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TEX@BOS: Beckett strikes out seven over seven frames

BOSTON -- When Mike Napoli steps to the plate at Fenway Park, he looks about eight-feet tall and the Green Monster feels like it's about 210 feet from home plate instead of 310.

The right-handed-hitting masher again tormented the Red Sox on Wednesday night, leading his Rangers to a 6-3 victory which allowed the visitors to skip out of town following a two-game sweep.

As for the Red Sox, the good feeling that developed at the start of this homestand, when they took three straight from the Rays, has evaporated as manager Bobby Valentine's team is mired in another three-game losing streak that leaves them at 4-8 for the season.

If not for Napoli, maybe this would have been a rebound night for Boston. But the catcher unloaded for a two-run homer against Josh Beckett in the top of the fourth and an insurance two-run double off lefty Franklin Morales in the eighth.

Napoli didn't look like a man who entered the night with a .207 average.

"Mike, the guy seems like he hits .700 against us lifetime," said Red Sox third baseman Kevin Youkilis. "I don't know what his stats are. The guy is a good hitter. I think he loves facing us for some reason. It seems like he's always hot when he's facing us. Hopefully when we play him next time he'll be cold. He jumped on the train and he got going. I don't know. He's a good player, though."

Since the start of the 2010 season, Napoli is belting the Red Sox around to the tune of .358 with 10 homers and 24 RBIs.

"I really like it here," said Napoli of Fenway Park, which celebrates its 100th anniversary on Friday. "I can stay with my approach of staying to right-center, and if I get a mistake, I can hit it off the wall. I feel comfortable here. It's a good atmosphere. It's always fun to play here."

It's not so much fun for the Red Sox to game-plan against him.

"He's a dangerous hitter, and he came in real cold," said Valentine. "He was due to get some hits, but I didn't expect this many in two games. I would say getting ahead of him would be key, and staying away from him would be key."

Boston will rest up on Thursday and then return on Friday for the grand centennial celebration of Fenway Park, and the start of a three-game series against the Yankees.

"We've been playing a lot, a lot of day games, a night game," Valentine said. "I think an off-day is good at home to do some things that we haven't done. I don't mind it."

Despite Napoli's heroics, which gave the Rangers a commanding 6-2 lead, the Red Sox appeared to be creating a shot for themselves in the bottom of the ninth.

Cody Ross started a rally against Joe Nathan with a walk. Youkilis reached on an error by Adrian Beltre, putting runners at second and third with one out. Up stepped pinch-hitter Ryan Sweeney, who ripped an RBI single to right to make it a three-run game.

Valentine again went to his bench, this time bringing on Jarrod Saltalamacchia. After working the count full, Saltalamacchia couldn't have hit the ball any harder. He just had bad aim. The liner was caught by first baseman Brandon Snyder, who stepped on first to double Sweeney off and end the game.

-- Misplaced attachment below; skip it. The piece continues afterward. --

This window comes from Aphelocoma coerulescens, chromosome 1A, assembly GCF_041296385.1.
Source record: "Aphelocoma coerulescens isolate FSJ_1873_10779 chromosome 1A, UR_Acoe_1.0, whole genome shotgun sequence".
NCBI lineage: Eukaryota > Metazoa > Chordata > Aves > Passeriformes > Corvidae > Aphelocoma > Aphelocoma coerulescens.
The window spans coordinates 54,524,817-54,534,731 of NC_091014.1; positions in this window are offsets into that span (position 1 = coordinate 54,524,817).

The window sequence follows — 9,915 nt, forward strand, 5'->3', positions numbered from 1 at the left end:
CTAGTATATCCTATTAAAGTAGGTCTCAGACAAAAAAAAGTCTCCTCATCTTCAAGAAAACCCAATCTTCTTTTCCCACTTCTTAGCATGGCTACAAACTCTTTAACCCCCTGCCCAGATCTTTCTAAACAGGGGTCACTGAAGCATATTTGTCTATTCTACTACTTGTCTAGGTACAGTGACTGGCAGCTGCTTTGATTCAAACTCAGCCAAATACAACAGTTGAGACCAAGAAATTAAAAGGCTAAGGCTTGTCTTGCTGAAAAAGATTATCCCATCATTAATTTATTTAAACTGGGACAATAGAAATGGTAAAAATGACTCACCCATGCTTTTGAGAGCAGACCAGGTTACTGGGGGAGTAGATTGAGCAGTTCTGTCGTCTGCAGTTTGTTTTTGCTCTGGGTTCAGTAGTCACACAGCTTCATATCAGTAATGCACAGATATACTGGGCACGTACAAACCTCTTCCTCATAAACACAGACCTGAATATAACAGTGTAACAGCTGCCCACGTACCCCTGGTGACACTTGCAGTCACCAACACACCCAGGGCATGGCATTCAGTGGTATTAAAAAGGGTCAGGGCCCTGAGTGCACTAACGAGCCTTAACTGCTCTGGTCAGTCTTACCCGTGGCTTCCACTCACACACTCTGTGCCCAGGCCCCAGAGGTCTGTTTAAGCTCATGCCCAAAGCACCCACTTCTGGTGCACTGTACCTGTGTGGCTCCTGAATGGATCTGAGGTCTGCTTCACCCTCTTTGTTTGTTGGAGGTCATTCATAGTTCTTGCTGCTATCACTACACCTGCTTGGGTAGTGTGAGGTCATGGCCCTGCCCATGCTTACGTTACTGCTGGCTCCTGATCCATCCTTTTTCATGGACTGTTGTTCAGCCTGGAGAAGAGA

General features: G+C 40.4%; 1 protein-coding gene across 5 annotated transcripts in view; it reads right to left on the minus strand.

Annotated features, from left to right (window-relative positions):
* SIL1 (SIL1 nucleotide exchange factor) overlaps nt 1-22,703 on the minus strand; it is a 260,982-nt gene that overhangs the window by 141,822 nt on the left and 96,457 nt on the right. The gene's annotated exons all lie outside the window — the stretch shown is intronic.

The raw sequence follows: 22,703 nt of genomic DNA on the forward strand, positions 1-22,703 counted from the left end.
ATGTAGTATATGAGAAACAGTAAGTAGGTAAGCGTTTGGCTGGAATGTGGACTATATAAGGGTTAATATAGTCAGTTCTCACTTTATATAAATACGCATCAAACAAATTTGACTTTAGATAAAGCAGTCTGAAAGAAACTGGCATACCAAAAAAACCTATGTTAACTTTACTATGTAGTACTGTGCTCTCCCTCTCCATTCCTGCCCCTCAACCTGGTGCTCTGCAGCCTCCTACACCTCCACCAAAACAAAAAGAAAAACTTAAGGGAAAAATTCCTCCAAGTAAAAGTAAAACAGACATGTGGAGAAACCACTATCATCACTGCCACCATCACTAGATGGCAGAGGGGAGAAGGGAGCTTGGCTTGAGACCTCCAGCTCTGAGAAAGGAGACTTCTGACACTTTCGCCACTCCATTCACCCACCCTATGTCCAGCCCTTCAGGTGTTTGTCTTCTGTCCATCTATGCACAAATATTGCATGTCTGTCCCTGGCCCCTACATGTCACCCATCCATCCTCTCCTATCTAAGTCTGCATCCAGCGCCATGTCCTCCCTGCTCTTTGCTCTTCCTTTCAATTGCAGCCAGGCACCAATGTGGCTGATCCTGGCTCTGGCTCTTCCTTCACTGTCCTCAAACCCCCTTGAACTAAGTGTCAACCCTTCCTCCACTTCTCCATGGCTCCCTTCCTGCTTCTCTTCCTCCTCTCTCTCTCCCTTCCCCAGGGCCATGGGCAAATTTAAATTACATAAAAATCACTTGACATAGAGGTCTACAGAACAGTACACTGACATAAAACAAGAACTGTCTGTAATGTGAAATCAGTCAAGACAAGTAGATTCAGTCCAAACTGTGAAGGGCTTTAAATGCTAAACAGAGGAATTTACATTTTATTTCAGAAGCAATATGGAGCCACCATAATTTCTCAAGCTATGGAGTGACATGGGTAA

"We didn't pull it off in the end. We had some good at-bats," Youkilis said. "Salty, unfortunately, hit the ball so hard, but the ball didn't find a hole. We came up a little short tonight, but hopefully we'll have a nice off-day going into the next series."

Though he was a tough-luck loser, Beckett turned in his second consecutive solid performance, scattering seven hits and three runs over seven innings. The righty walked one and struck out seven, throwing 110 pitches.

"I made one big mistake, the pitch to Napoli," said Beckett. "Ultimately it was bad for me and bad for the team. It kind of put us in a little bit of a hole. I thought I did well the inning before, just minimizing damage and felt like I did pretty good toward the end."

The Red Sox broke out first, getting a two-run homer from Youkilis in the bottom of the second. Perhaps it was a sign that Youkilis is ready to emerge from his early-season funk. And it happened on a night he batted sixth for the first time since July 22, 2008.

"It's nice to hit a home run, but when you don't win the ballgame, it doesn't really matter," said Youkilis.

Beckett ran into his first patch of difficulty in the third. Ian Kinsler started it with a walk. Elvis Andrus hit one off the Monster that Darnell McDonald made a strong play on, firing to second to get Andrus trying to stretch it into a double. However, Josh Hamilton got a run home on an infield hit.

In the fourth, the Rangers moved in front for the first time as Napoli hit his mammoth two-run homer into the Monster Seats.

Napoli again was the big nemesis when the Rangers broke it open in the eighth with a three-spot against Morales, a left-hander.

Valentine had righty Matt Albers ready to pitch, but he decided to have Morales go after Napoli.

"Franklin threw a lot of good pitches," Valentine said. "He's a guy I want pitching against both sides of the plate. I thought the battle with [Nelson] Cruz was really good. He threw a lot of great pitches. The battle with [Craig] Gentry, who hasn't gotten a hit all year, was good until the hit batter. I wanted to keep confidence. I wasn't going to pull the plug too soon on him. He's had four good outings for us. I was hoping to salvage that one. It didn't work."

When Valentine did bring in Albers following an intentional walk to Mitch Moreland, he heard the boos from the Fenway faithful.

"Sure. I was booing myself," Valentine said. "It didn't work out."

Through the first 12 games of the season, not a lot has worked out for the Red Sox.

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